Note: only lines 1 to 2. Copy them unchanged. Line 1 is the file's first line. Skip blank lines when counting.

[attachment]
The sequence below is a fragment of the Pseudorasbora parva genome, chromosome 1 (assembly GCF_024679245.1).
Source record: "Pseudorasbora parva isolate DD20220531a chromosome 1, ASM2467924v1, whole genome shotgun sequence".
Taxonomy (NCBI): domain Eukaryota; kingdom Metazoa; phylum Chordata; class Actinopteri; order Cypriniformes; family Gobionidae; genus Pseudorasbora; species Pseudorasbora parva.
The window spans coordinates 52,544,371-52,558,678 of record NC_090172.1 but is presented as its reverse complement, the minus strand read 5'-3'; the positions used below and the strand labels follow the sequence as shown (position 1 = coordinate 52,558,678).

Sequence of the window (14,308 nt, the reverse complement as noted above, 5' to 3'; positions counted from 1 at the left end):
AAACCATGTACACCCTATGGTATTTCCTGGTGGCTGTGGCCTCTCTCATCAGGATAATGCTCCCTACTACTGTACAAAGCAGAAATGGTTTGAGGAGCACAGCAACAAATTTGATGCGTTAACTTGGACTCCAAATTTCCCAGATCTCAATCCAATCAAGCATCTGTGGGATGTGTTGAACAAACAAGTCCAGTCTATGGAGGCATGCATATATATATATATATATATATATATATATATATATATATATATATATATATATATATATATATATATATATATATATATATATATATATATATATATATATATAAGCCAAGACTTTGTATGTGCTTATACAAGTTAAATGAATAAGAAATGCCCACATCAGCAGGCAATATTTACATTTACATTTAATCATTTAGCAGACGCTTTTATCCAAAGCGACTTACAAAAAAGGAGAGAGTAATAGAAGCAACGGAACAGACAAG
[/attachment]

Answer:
The sequence below is a fragment of the Pseudorasbora parva genome, chromosome 1 (assembly GCF_024679245.1).
Source record: "Pseudorasbora parva isolate DD20220531a chromosome 1, ASM2467924v1, whole genome shotgun sequence".